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Wearing Hearing Protection while Hunting Improves Your Odds

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Which are the best hunting earplugs?

For Hunting, the best ear plugs are Walker's Silencer Bluetooth Digital Earbuds.

However, this will depend on several things. If you use them a lot, for example, if it is your principal job, or perhaps just minor use. Also, if you want to use these ear plugs for other things, like listen to music, or Answer Your Phone.

There are earplug options available, for example: Convenient Fitting, Noise Reduction Rating (NRR), Long-Lasting, Flexibility, and if you want earplugs or headphones. As you can see, there is a lot in picking the best fit.

In A Hurry?

If require the Best Hearing Protection for this item, and do not want to read the entire article, below are my recommended ear protection.

Wearing Hearing Protection while Hunting Improves Your Odds

Indeed, we’d all love to preserve our sense of hearing during our entire life. Surely you have met or heard about someone that has a tough time having a conversation and can barely hear a thing, and certainly, no one wishes for that to happen.

Various things can damage your ears, but if you do loads of hunting with firearms, there’s one simple thing you can do to evade hearing loss and be certain you don’t have to wear hearing aids later in life: use hunting ear protection.

Any noise louder than 85 decibels can lead to permanent hearing loss. A single gunshot can cause hearing damage if it’s loud enough. In regard, a gunshot is about 130-180 decibels.

A single blast from a 12-gauge shotgun at close range is rated at 165 decibels (dB), louder than a loud rock concert (115dB) or a jet engine (140dB) The most audible suggested exposure using hearing protection is 140 dB, with the pain threshold beginning at 125 dB.

Hearing protection options for hunters

First and foremost, forget cotton balls, tissue, packing peanuts, or an old-shooter favorite, cigarette filters.

While they are better than nothing, they also offer peculiar protection.  At best, you’ll get a reduction of somewhere around 7dB. You should be looking for a minimum noise reduction of 15dB, preferably 30dB.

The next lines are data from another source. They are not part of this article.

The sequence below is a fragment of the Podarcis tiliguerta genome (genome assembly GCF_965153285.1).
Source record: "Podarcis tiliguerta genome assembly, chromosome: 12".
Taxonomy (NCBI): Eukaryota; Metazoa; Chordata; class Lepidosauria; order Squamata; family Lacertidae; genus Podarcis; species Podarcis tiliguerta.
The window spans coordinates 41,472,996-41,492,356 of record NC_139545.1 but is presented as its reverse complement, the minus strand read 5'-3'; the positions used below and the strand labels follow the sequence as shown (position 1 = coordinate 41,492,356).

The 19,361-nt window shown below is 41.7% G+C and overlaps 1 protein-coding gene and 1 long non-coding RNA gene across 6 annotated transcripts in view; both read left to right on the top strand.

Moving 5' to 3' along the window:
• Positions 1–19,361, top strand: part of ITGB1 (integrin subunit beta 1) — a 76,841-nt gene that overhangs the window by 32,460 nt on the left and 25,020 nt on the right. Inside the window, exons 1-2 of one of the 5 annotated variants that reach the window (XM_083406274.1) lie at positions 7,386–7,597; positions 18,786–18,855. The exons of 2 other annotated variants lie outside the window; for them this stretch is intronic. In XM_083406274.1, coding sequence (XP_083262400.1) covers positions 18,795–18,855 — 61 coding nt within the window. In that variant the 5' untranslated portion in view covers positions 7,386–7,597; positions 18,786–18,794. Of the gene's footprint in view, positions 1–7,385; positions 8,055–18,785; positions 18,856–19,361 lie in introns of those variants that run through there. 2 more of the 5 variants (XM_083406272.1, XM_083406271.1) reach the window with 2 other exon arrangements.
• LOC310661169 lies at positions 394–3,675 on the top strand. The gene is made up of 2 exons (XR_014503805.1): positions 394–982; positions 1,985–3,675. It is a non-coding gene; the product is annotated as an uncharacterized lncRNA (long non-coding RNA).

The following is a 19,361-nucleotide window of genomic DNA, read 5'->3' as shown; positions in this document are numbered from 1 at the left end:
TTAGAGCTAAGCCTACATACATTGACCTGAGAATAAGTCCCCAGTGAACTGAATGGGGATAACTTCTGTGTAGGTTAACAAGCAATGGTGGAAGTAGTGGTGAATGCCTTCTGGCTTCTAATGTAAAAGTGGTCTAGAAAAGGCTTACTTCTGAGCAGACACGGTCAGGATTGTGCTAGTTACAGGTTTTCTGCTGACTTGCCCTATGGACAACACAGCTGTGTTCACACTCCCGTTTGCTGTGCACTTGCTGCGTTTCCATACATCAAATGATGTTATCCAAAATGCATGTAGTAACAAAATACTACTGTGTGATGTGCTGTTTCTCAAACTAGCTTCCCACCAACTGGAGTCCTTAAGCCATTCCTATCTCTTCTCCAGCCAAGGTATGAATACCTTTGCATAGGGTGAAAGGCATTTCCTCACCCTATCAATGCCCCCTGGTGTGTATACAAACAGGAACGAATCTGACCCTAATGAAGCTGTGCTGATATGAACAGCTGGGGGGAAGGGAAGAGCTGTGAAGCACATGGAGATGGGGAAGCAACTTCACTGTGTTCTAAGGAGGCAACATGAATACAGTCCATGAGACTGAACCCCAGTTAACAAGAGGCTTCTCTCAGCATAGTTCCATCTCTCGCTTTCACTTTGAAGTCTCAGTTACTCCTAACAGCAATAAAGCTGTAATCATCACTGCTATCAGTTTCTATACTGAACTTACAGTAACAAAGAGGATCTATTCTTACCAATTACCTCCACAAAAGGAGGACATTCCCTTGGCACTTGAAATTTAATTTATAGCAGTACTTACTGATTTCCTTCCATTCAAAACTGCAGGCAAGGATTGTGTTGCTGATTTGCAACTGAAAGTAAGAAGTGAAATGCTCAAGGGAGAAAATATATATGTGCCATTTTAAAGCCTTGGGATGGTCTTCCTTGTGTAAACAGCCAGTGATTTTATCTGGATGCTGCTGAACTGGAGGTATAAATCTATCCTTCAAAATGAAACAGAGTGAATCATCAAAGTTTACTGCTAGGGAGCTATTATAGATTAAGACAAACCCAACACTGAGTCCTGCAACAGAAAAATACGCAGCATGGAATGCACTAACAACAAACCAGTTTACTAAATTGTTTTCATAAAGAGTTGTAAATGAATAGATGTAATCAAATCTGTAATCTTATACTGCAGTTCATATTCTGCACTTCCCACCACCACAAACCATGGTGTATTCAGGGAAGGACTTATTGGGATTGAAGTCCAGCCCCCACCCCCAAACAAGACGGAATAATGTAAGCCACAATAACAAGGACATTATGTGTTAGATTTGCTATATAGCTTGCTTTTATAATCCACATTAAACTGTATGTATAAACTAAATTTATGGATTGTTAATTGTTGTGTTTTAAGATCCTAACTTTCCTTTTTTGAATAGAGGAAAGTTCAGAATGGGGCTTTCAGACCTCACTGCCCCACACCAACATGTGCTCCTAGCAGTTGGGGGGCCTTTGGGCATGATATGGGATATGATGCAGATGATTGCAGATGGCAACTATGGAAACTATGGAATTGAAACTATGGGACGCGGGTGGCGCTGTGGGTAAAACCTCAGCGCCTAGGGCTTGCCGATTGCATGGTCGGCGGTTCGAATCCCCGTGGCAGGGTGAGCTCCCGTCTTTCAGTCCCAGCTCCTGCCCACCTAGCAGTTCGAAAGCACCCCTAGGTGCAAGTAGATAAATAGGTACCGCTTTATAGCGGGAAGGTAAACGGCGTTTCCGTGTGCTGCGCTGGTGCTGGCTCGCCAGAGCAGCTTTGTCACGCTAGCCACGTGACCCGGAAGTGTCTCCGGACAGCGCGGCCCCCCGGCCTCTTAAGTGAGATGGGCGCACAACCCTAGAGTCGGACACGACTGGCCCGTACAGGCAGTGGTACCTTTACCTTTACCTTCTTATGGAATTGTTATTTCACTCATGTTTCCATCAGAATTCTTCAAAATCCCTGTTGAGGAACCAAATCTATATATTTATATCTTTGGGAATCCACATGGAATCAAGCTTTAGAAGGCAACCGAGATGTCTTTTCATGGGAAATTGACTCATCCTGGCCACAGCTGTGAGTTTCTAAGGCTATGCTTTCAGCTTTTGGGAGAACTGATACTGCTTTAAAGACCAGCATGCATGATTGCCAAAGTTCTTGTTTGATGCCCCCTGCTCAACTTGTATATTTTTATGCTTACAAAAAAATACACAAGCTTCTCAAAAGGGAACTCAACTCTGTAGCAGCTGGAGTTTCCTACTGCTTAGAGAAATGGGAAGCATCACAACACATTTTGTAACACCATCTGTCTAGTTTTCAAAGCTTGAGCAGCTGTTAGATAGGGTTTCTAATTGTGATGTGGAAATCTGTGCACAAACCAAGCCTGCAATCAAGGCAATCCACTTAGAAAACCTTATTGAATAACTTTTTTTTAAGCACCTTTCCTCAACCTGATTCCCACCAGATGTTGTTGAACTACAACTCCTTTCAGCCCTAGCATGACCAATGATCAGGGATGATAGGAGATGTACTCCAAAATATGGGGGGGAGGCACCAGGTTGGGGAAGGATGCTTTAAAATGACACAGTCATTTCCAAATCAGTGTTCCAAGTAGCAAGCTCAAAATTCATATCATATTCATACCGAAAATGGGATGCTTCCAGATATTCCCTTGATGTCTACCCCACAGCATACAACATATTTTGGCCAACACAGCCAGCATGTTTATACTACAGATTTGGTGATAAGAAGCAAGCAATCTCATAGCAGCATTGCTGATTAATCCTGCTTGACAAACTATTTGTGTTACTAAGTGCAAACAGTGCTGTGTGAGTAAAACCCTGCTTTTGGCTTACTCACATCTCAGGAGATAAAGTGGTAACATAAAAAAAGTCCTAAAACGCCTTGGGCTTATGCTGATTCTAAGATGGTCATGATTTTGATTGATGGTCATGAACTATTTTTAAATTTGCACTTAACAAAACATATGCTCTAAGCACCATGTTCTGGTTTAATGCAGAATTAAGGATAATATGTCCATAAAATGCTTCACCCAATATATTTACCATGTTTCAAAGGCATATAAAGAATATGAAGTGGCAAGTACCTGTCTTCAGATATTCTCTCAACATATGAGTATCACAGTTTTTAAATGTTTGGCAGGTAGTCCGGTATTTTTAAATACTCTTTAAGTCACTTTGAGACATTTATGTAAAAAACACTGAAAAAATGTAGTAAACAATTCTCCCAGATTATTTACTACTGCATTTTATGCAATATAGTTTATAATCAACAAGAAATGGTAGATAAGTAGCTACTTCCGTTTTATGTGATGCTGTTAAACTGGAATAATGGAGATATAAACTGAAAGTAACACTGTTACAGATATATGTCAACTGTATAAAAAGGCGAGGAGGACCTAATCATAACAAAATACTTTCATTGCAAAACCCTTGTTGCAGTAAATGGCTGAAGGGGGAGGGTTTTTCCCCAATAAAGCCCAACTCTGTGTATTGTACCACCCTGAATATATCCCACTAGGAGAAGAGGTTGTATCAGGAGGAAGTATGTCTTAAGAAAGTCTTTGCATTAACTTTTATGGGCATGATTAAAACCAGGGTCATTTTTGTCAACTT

There are various kinds of hearing protection on the market, ranging from the most simple (foam earplugs) to far more complex (electronic earplugs or electronic ear muffs). Here are the different options, so let’s see how they compare.

  • Foam Ear Plugs

    They are presumably the most straightforward, the cheapest form of hearing protection to come by. They have certain advantages, particularly the fact that they’re affordable, small, and flexible enough to be used for many different applications. They also have an NRR (Noise Reduction Rating, more about it later) of 33, making them significantly reliable for blocking noise.

Although, they do come with certain drawbacks, the biggest of them being that they only protect the ear canal. This means that the sensitive bones of the ear are mainly left unprotected. The second issue is that foam earplugs dampen all types of noise, regardless of where it comes from, making it equally hard to hear a range master’s commands as it is a gunshot.

  • Ear Muffs

    With an NRR of 30, a pair of shooter’s earmuffs may seem like a downgrade from foam earplugs, but in many cases, they’re actually an upgrade. You just need to place them over the ears, they are incredibly easy to use, unlike foam earplugs. Besides protecting the ear canal, they also protect the entire ear. Earmuffs can be combined with earplugs for extra protection.

They also have certain drawbacks. Earmuffs can be uncomfortable when wearing headgear, such as helmets, beanies, or hats. Sometimes they can get in the way when you need to take aim, messing up the fit of the rifle or shotgun to the shoulder. Finally, like earplugs, they block out all noise levels, making it harder to find game or hear conversations when out in the woods.

  • Electronic Ear Muffs/Ear Plugs

    Electronic earmuffs and earplugs are similar to their non-electric counterparts. Despite that, their main advantage is that they only block louder noises (85-95 dB) while retaining the benefits of non-electric ear muffs or earplugs. Like most products, they do have some disadvantages, their major one being the cost. Electric ear muffs and earplugs are undoubtedly the priciest options out of all ear protection gadgets with a pair of electric earplugs coming in at 125$ and up.

  • Percussive Filters

    A percussive filter is like a custom-molded earplug that merges all the good of earplugs, earmuffs, and their electric cousins into one non-electric unit. They cancel out harmful noises and won’t lift off your ears during firing. One of their only drawbacks is that they don’t amplify sound, unlike electronic ear muffs or earplugs. That said, most percussive filters have two different NRR levels so that they can allow regular conversations to flow through the 10 NRR section while blocking out loud noises with the 32 NRR section.

Noises When Hunting

The following infographic shows a list of the various noises when you are out and about. Any noise over 70-80db over a long period of time may cause damage to your hearing. A noise of over 120dB may cuase immediate harm to your ears